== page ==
Weekly Digest

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Sugarbeets Could Be New Cover for Forage, Tough Environments

A cash crop that's known for being tricky to no-till may still have potential in a no-till system as a cover crop. Read More

[Video] Test Plot of Cover Crops & Corn

Ohio grower Nathan Brown discusses how he created a test plot where he compared 60-inch rows and 30-inch rows of corn, including seeding population rates, how he added cover crops to the plot, how the cover crops performed amongst the wider rows, and more. Read More

[Podcast] Cover Crops Outcompete Weeds

This week’s podcast, sponsored by Yetter Equipment, features Bill Johnson, professor of weed science with Purdue University. Johnson discuss how field management impacts weed problems, how herbicide applications influence cover crops and cash crops, herbicide antagonism and more. Read More

Cover Crops Provide High Quality Forage

While cover crops are not a new concept for farmers, Erika Lundy said she has been impressed with the amount of adaptation and implementation she has seen over the past few years. Lundy, a beef specialist with Iowa State University Extension, said one of the major benefits of cover crops is providing high-quality forage for cattle with high protein and energy levels. Read more in this article from the Lincoln Journal Star. Read More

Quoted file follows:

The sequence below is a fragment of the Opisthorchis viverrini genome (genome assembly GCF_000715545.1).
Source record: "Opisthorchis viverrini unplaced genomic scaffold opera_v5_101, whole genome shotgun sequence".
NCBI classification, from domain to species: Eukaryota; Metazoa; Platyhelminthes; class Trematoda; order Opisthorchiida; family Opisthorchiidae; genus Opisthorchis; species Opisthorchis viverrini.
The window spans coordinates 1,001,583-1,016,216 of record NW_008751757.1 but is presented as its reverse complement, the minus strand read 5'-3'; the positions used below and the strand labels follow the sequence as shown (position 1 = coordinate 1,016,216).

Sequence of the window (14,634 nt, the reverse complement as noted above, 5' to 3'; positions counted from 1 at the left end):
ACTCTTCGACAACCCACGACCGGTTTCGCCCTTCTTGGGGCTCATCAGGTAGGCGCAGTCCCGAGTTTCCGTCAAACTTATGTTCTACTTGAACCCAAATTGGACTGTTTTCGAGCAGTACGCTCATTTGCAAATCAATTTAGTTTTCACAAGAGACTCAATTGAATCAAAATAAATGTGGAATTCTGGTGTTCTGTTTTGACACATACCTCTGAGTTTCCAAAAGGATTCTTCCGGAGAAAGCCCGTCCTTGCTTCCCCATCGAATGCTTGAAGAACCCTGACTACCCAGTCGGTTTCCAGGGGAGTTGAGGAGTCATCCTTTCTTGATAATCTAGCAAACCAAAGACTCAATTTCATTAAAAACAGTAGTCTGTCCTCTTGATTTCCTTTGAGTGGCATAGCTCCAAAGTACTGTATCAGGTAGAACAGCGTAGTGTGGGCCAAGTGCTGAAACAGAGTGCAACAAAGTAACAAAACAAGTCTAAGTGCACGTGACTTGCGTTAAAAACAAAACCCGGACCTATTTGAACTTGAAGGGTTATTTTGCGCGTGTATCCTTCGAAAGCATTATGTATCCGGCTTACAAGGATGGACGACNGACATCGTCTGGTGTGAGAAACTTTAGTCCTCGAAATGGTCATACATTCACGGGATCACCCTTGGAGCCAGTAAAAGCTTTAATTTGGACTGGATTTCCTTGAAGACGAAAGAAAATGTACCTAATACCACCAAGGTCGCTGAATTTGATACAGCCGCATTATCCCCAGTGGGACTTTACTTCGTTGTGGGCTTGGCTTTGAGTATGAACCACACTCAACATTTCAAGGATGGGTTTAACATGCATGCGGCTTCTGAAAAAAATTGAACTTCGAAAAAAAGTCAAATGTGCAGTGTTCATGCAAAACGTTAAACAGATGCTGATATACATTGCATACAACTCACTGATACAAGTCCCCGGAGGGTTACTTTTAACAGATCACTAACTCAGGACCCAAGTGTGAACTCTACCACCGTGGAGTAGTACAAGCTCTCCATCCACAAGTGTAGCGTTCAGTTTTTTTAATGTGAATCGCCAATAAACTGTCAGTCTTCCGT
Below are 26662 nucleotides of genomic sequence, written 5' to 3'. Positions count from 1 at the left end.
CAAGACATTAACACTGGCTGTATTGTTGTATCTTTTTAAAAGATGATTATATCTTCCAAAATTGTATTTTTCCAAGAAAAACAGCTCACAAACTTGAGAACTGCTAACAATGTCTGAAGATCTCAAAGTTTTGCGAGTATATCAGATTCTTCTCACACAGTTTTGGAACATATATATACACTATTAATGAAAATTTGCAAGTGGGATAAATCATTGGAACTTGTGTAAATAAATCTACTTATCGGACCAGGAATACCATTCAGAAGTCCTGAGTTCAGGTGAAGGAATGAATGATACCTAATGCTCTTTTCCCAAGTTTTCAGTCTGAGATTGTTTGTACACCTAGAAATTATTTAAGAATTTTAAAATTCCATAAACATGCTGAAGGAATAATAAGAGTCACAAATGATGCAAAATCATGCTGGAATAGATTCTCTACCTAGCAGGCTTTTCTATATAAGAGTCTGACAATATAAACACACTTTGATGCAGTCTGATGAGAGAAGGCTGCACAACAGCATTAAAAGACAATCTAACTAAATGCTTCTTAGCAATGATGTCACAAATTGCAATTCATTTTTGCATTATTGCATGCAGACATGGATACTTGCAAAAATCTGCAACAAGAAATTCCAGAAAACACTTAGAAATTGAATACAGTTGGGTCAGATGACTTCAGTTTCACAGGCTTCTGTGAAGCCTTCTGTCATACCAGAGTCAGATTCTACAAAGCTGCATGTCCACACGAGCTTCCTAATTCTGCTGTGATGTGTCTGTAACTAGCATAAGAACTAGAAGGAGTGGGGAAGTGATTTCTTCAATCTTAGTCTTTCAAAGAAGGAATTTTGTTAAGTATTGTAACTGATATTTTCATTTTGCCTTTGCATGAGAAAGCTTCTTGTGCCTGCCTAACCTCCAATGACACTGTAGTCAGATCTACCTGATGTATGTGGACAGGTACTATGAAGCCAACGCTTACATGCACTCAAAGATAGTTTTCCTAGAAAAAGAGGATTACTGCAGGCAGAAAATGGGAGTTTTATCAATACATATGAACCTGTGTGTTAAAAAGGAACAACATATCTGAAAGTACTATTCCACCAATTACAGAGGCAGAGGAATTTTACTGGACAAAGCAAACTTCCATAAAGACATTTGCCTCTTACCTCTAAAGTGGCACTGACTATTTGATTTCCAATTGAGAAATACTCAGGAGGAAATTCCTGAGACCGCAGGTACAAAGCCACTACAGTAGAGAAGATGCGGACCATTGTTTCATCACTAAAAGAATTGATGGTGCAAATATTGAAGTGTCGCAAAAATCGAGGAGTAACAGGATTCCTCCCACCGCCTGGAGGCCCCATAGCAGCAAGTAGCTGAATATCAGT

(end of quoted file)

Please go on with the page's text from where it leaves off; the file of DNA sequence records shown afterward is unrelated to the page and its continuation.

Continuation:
Reduce Forage Shortages with Cover Crops

Cover crops can be immediately planted following grain crop harvest, or during fallow in a rotation, which provides extra forage in the fall that can be harvested or grazed. Many producers are already inserting full season cover crops for grazing into their cropping rotation. Read More

Cover Crops Key to Storing More Soil Organic Carbon

Ken Olson doesn't dispute that no-till can sequester organic carbon in the soil, or provide numerous other benefits to farmers. Read More

Attend the Virtual National No-Tillage Conference

The Virtual National No-Tillage Conference, January 12-15, 2021, will deliver practical, ongoing education to accommodate your busy schedule through an online learning experience assembling the best no-tillers, agronomists and researchers together to share cutting-edge ideas and strategies to improve the profitability and efficiency of your no-till system. Registration starts at just $99.

Learn More

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